Results

Participant characteristics

Participant characteristics are described in Table 1. On average, girls gained 1104 g (SD 168.3) of bone mineral from age 9 to 15 years. Most girls had a BMI percentile in the normal weight range (5th- < 85th). The percentage of girls with overweight or obesity (≥85th percentile) declined slightly from 28.8% (n = 40) at age 9 to 21.6% (n = 30) at age 15. The majority of girls reported dieting at some point during the study, with 31.7% (n = 44) of girls reporting dieting by age 11 (‘early dieters’), and 46.8% (n = 65) of girls first reporting dieting between 11 and 15 (‘adolescent dieters’). Only 21.6% (n = 30) did not reported dieting at any time point.
Table 1

Participant characteristics at 9 and 15 years of age (n = 139)

 

9 years

15 years

Change from 9 to 15 years

Mean (SD)

 Height (cm)

136.2 (6.2)

164.6 (6.6)

28.4 (4.3)

 Weight (kg)

34.3 (7.4)

60.2 (11.9)

25.9 (8.8)

 BMI percentile

64.2 (26.6)

61.1 (25.0)

−3.1 (21.2)

 Total body BMC (g)

952 (147)

2055 (260)

1104 (168)

 BMD (g/cm2)

0.837 (0.045)

1.090 (0.075)

0.253 (0.049)

 Breast Tanner score

1.76 (0.8)

NA

 

 Physical activity (times participated/week)

12.8 (7.7)

NA

 

N (%)

 % overweight (≥85th percentile)

40 (28.8)

30 (21.6)

 

Family income1

 <$35,000

22 (15.9)

15 (11.0)

 

 $35,000–$50,000

40 (29.0)

21 (15.3)

 

 >$50,000

76 (55.1)

101 (73.7)

 

 Parents married

129 (92.8)

122 (88.4)

 

Values are mean (SD) or N (%). NA = not assessed

1Age 9 data collected in 2000–2001, age 15 data collected in 2006–2007

Differences in weight control behaviors at age 11y by dieting onset category are presented in Table 2. Girls who were classified as early dieters engaged in more weight control strategies, and had higher restraint, disinhibition, chEAT dieting and total scores, and weight concerns, and lower weight-related body esteem, than girls classified as adolescent dieters or non-dieters. Though both the adolescent dieters and non-dieter groups had not dieted at age 11, there were some characteristics that distinguished these groups at this age. Adolescent dieters had significantly higher restraint and weight concerns at age 11 years than non-dieters, suggesting elevated levels of these characteristics at 11 years preceded onset of dieting between 11 and 15 years.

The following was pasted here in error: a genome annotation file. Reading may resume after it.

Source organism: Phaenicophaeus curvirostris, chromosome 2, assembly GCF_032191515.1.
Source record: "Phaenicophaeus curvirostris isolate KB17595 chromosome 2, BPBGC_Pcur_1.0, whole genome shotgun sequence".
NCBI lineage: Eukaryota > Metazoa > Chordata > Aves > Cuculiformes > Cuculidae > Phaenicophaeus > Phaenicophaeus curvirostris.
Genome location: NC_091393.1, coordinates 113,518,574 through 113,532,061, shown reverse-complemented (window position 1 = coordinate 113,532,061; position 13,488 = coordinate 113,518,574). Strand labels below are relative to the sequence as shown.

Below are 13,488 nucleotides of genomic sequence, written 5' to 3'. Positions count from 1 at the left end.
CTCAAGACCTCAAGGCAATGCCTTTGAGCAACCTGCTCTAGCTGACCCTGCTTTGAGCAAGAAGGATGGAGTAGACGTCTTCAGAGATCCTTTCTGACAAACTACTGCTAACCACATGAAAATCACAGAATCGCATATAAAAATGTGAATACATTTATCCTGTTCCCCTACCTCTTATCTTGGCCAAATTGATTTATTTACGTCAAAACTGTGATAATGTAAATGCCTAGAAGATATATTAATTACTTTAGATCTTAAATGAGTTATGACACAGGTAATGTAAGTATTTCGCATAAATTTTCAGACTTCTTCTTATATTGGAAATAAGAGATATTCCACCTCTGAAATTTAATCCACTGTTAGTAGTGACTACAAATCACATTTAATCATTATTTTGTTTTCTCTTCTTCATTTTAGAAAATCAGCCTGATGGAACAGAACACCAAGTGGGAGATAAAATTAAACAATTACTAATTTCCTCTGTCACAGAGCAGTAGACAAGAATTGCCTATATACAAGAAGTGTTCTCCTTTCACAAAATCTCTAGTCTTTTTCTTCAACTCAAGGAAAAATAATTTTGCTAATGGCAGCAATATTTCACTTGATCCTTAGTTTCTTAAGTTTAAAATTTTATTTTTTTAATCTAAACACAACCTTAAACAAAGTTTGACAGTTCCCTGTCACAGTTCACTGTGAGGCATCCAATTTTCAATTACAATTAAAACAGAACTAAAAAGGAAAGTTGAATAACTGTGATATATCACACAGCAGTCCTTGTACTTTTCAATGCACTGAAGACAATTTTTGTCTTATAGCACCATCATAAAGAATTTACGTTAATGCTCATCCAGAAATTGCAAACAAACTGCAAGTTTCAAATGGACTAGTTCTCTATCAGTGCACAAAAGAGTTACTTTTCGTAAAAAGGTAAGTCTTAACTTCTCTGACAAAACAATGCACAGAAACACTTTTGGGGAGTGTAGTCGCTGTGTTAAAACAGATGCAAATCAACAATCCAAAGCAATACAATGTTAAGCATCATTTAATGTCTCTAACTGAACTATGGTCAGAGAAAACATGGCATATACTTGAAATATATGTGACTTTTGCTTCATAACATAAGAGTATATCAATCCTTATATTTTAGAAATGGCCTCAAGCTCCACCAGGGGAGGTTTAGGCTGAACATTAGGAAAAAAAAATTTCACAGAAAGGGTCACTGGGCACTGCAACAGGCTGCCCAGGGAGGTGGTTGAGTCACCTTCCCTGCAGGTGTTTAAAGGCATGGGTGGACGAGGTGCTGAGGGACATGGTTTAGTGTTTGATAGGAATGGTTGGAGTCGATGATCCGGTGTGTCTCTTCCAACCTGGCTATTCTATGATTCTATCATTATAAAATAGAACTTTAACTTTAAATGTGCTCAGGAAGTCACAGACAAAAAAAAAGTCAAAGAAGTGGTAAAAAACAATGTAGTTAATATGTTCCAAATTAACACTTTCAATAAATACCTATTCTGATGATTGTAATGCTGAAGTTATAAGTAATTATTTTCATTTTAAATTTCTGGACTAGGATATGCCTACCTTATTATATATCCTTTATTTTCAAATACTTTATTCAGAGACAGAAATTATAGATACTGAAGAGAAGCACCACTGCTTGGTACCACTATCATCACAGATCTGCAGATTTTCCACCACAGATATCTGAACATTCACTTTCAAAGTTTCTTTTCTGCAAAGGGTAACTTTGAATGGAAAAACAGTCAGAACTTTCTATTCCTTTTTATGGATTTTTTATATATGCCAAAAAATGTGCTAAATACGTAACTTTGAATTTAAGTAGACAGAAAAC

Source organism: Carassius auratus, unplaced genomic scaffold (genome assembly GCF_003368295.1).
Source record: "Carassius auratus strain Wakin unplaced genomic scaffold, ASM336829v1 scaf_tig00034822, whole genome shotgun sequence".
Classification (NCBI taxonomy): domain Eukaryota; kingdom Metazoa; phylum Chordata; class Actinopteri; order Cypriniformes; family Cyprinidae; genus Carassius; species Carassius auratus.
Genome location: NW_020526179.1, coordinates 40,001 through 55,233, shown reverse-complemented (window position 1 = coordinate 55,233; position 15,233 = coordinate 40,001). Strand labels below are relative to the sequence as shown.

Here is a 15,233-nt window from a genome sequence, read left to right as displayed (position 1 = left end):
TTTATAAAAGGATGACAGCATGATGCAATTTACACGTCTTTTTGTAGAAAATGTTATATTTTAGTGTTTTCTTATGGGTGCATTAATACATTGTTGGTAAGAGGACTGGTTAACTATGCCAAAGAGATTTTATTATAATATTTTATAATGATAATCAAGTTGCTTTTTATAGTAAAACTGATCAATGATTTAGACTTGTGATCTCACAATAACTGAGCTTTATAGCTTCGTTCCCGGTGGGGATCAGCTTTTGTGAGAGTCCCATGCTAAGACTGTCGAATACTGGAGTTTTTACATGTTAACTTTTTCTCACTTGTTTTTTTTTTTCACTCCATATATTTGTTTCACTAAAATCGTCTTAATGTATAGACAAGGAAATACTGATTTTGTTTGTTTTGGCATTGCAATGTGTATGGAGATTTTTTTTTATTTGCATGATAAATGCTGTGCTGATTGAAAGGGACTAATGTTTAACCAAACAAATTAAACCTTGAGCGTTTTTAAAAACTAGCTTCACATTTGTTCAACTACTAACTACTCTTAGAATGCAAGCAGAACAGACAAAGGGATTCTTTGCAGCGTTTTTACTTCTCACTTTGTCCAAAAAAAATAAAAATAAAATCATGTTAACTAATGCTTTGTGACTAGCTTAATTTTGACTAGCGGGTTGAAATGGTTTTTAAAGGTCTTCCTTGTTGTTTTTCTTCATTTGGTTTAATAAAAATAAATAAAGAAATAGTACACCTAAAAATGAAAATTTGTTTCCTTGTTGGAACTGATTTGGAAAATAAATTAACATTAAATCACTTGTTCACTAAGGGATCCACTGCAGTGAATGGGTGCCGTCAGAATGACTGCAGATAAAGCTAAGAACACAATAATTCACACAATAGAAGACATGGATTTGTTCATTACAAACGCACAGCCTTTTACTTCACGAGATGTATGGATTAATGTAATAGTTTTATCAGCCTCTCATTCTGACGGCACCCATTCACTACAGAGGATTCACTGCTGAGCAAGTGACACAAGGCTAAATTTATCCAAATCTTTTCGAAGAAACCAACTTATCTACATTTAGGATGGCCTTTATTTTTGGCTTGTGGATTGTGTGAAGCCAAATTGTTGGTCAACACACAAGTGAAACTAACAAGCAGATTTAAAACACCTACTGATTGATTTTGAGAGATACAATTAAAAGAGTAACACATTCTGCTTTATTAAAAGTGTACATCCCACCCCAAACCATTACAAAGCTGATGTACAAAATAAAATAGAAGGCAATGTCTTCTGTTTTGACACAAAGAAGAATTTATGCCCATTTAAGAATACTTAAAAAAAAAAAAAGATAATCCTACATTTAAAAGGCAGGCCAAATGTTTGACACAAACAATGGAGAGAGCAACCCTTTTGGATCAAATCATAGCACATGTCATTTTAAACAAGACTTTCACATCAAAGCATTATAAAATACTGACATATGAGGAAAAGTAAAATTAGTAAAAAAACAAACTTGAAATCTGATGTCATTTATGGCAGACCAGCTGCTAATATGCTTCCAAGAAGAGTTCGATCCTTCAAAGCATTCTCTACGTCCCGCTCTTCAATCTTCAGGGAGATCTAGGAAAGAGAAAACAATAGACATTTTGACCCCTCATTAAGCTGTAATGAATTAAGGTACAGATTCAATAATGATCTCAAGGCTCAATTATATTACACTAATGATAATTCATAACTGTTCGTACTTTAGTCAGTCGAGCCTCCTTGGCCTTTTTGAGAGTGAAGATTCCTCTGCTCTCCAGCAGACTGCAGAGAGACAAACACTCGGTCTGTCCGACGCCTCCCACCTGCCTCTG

Table 2

Eating and weight control behaviors at age 11y by onset of dieting category

Variable

Early dieters

Adolescent dieters

Non-dieters

Weight Control Strategies at 11y

n = 44

n = 63

n = 30

 Exercise*

22/44 (50.0)

4/63 (6.4)

0/30 (0)

 Increase fruit/vegetable intake*

14/44 (31.8)

2/63 (3.2)

0/30 (0)

 Eliminate snacking*

21/44 (47.7)

5/63 (7.9)

1/30 (3.3)

 Eliminate sweets/junk*

22/44 (50.0)

3/63 (4.8)

1/30 (3.3)

 Eat less food*

10/44 (22.7)

2/63 (3.2)

0/30 (0)

 Eat low calorie foods*

7/44 (15.9)

3/63 (4.8)

0/30 (0)

 Eat low fat foods*

14/44 (31.8)

1/63 (1.6)

0/30 (0)

 Diet pills

0/44 (0)

0/63 (0)

0/30 (0)

 Liquid diet*

5/44 (11.4)

0/63 (0)

0/30 (0)

 Skip meals

4/44 (9.1)

1/63 (1.6)

0/30 (0)

 Total strategies

2.70 (2.11)A

0.33 (1.11)B

0.07 (0.37)B

 

n = 44

n = 64

n = 30

DEBQ at 11y

 Restraint

2.45 (0.65)A

1.62 (0.63)B

1.27 (0.31)C

 Disinhibition

2.29 (0.52)A

1.91 (0.56)B

1.76 (0.50)B

chEAT at 11y

 Dieting

1.52 (2.03)A

0.17 (0.67)B

0.03 (0.18)B

 Food Preoccupation

0.20 (0.41)

0.08 (0.41)

0.03 (0.18)

 Social Pressure to Eat

0.34 (0.96)

0.31 (1.00)

0.07 (0.37)

 Total

7.52 (1.81)A

4.58 (3.21)B

3.40 (1.81)B

Weight Concerns at 11y

1.24 (0.49)A

0.51 (0.41)B

0.29 (0.30)C

Weight Related Body Esteem 11y

2.61 (0.82)A

3.44 (0.50)B

3.64 (0.54)B

Values are mean (SD) or N (%). Means were compared using ANOVA and tukey’s post-hoc test. Values in the same row with different superscript letters are significantly different from one another (p < 0.05)

*Fisher’s exact test p < 0.05. Early dieters first dieted by age 11, adolescent dieters first dieted between 11 and 15 years

DEBQ Dutch Eating Behavior Questionnaire, chEAT Children’s Eating Behavior Questionnaire

Anthropometric and physical activity predictors

Change in height and weight from 9 to 15 years, BMC at age 9 years, BMI percentile at age 15 years, and breast Tanner score at age 9 years were all significant predictors of ΔBMC from age 9 to 15 years (Table 3). A model including all of these parameters explained 63% of the variance in ΔBMC. Similarly, height at age 15 years, BMC at age 9 years, BMI percentile at age 15 years, and breast Tanner score at age 9 years were significant predictors of BMC at age 15 years, accounting for 79% of the variance (Table 4). Frequency of physical activity at age 9 did not significantly predict ΔBMC or BMC at 15.
Table 3

Association of dieting related variables with change in bone mineral content from 9 to 15 years

Model no.

Variable

B

95% CI

β

Semi-partial R2

p

1.

Base model (used in all analyses, R2 = 0.63)

 Change in height from 9 to 15y (cm)

21.9

16.1, 27.7

0.55

0.10

< 0.0001

 Change in weight from 9 to 15y (kg)

3.77

0.55, 7.00

0.20

0.24

0.02

 BMC at 9y (g)

0.61

0.47, 0.75

0.53

0.26

< 0.0001

 BMI percentile at 15y

2.11

0.91, 3.30

0.31

0.03

0.0007

 Breast Tanner score at 9y

−26.9

−55.4, 1.5

− 0.13

0.003

0.06

 Frequency of physical activity at 9y

0.03

−2.31, 2.37

0.001

0.00

0.98

2.

Dieting variables (individually tested with base model)